The Obama administration program to address the fragility of the banking system is based on a two major initiatives. First, it has proposed the Geithner- Summers Plan to buy subprime securitized assets from the banks. The toxic assets plan deals with less that 40 percent of the balance sheet of the banks that is in marketable securities. It does not deal with the 60 percent of the balance sheets of US banks that are loans and are not marked to market. Further, it will take six months to get the program in motion. The plan elicited deserved criticism from reputable analysts, including Paul Krugman in his NYT column. As Krugman points out in his column this plan is the third variant of an old plan to lift the value of toxic assets. The plan meets Einstein’s definition of madness: continuing to do the same thing, hoping for a different outcome. Jeff Sachs (FT, March 23), Joseph Stiglitz (NYT, April 1) and Peyton Young (FT, April 1) added their concerns that the plan nationalizes losses and privatizes profits.
The second part of the administration program is the now famous stress test of the nation’s largest banks. The other dimensions of the Geithner plan are the loan-purchase program run by the FDIC, the Treasury securities-purchase component of the PPIP is supplemented by the expanded Fed TALF program, and the various programs aimed at lowering rates in the conforming mortgage market.
This article argues that the Obama Administration is in denial regarding the problems in the financial system. The losses in the banking system are not an “unknown unknown”. As shown below, the stress test calculations can be conducted by any informed analyst, and the losses are known with a reasonable degree with approximation. The stress test is simply a “smoke screen” designed to postpone the inevitable moment when the administration has to deal with the well known and severe problems in the banking system.
As with the subprime crisis, there is a collective reluctance to review and analyze the information available and timidity in addressing the obvious problems. The FDIC Quarterly Banking Profile is a quarterly publication that provides the earliest comprehensive summary of financial results for all FDIC-insured institutions. An informed review of the balance sheet of the banking system as of December 31, 2008 shows that Tier 1 capital is $1,296 billion, of which only $1 trillion tangible equity, while the rest of Tier 1 is goodwill, and other intangibles. The loans outstanding are $7,873 billion. The report also informs that the Reserve Coverage Ratio (noncurrent loans to loan losses reserves) has declined from over 220% in 2005 to slightly under 80% in 2008. Further, at this stage the loan losses reserves for the average outstanding loan are slightly over 2 cents on the dollar. Economists at Goldman Sachs estimated recently that banks were valuing their mortgages at about 91 cents on the dollar (Showdown Seen Between Banks and Regulators, NYT, April 10, 2009).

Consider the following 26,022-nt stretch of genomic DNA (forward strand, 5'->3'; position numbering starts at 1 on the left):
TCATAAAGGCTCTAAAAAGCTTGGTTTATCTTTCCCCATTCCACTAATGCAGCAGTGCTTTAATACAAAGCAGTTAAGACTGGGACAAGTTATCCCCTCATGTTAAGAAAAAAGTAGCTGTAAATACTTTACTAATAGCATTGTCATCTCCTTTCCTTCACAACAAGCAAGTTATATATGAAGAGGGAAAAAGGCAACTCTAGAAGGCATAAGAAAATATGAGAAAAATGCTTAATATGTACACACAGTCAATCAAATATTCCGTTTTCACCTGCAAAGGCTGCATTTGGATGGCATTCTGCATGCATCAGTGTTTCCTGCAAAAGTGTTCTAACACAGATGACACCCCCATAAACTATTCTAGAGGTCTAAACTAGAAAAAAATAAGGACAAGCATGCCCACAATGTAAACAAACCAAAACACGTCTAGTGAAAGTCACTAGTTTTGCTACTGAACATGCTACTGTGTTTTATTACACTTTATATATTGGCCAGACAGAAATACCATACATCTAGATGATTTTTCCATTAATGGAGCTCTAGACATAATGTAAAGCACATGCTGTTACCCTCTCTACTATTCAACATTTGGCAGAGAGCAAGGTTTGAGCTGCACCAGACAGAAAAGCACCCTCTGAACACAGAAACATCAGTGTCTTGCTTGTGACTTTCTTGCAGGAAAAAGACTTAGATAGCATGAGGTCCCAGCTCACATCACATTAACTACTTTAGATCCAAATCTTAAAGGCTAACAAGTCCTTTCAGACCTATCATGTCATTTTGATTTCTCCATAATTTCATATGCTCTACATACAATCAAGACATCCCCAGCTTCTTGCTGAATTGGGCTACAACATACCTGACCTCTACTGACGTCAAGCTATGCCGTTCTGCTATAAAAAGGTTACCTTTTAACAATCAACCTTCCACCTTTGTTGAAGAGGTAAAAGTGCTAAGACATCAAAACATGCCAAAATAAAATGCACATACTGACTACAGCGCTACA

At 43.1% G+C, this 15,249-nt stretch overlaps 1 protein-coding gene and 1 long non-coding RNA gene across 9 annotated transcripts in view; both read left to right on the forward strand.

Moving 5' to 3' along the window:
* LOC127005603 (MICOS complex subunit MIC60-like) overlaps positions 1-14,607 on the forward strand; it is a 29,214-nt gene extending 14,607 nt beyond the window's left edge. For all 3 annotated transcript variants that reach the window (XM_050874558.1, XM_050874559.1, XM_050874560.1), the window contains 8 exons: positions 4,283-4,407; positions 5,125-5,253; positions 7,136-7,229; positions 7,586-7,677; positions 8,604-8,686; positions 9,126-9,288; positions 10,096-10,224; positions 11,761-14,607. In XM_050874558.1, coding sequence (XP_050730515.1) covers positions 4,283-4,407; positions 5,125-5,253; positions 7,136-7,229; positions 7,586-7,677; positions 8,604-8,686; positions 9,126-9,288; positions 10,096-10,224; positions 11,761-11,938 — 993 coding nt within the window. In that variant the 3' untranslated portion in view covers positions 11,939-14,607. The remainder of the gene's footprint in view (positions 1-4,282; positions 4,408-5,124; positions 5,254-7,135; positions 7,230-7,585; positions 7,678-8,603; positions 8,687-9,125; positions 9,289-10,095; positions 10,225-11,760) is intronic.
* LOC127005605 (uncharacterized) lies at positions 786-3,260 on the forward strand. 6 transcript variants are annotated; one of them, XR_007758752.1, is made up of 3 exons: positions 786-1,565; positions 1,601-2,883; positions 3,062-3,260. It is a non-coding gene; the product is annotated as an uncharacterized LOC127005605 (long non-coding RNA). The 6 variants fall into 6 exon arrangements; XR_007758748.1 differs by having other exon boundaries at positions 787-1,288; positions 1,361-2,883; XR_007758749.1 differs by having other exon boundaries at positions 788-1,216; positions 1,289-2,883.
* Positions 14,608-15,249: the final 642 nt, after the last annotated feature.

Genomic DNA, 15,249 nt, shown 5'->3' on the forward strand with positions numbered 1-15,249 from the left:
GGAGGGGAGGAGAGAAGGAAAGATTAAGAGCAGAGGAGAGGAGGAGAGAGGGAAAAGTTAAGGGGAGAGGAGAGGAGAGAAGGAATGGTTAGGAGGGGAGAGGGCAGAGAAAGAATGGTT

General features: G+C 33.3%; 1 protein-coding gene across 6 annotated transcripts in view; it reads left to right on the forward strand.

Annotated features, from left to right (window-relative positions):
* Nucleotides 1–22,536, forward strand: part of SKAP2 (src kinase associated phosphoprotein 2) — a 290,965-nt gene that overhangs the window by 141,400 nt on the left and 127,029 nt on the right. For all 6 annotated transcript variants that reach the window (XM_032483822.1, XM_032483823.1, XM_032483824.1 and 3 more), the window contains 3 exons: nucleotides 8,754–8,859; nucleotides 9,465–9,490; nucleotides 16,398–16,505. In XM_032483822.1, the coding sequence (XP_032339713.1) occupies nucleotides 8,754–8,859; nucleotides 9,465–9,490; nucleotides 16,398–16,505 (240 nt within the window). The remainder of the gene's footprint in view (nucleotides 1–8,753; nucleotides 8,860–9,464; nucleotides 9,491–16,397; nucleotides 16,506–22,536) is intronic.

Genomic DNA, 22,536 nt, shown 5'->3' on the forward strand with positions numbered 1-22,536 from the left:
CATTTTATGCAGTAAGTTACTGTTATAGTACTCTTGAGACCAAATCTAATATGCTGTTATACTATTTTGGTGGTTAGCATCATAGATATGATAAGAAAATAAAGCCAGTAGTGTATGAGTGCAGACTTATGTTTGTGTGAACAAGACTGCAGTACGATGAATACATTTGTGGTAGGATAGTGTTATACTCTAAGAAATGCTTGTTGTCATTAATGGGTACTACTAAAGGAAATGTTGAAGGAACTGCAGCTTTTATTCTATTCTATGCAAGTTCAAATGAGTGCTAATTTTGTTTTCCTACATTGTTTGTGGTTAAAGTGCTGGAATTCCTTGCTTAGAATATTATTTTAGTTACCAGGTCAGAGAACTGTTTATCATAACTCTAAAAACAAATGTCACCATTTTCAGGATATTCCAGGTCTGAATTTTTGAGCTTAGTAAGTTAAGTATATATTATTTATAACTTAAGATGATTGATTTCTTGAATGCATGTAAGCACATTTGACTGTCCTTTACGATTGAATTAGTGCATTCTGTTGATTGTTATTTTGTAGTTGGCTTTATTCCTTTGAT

A charitable stress test of the balance sheet uses the following conservative assumptions: Increasing the level of nonperforming loans to 8%, which was the level of non-performing loans during the 1991-2 recession; and establishing a modest coverage ratio of 100%. Without going into the gory details of my calculations, the Tier 1 capital shortfall is $753 billion under those very liberal assumptions. $630 billion (8%) in non performing loans is a very benign estimate. McKinsey - as well as others, such as Goldman Sachs - estimates that US banks may currently hold as much as $2 trillion of impaired assets. (A better way to fix the banks (The McKinsey Quarterly February 2009 Lowell Bryan and Toos Daruvala)). In the new Global Financial Stability Report the IMF is expected to estimate the potential losses of U.S.-originated credit assets held by banks and others at $2.8 trillion. With more conservative assumptions, including non performing loans comparable to the 1982 recession, and a coverage ratio of 200%, the shortfall of capital is north of $1.5 trillion.
The banking system is severely undercapitalized, with numerous insolvent banks. Clearly a more robust banking system requires far more capital and a robust loan loss reserve adding to the capital cushion. Until the trillion plus of impaired assets are removed and the banking system is recapitalized, credit flows will be restricted. In this context, it is puzzling why the administration is tinkering at the fringes with programs designed to enrich Wall Street. Geithner and Summers need to address the banking problems square-on.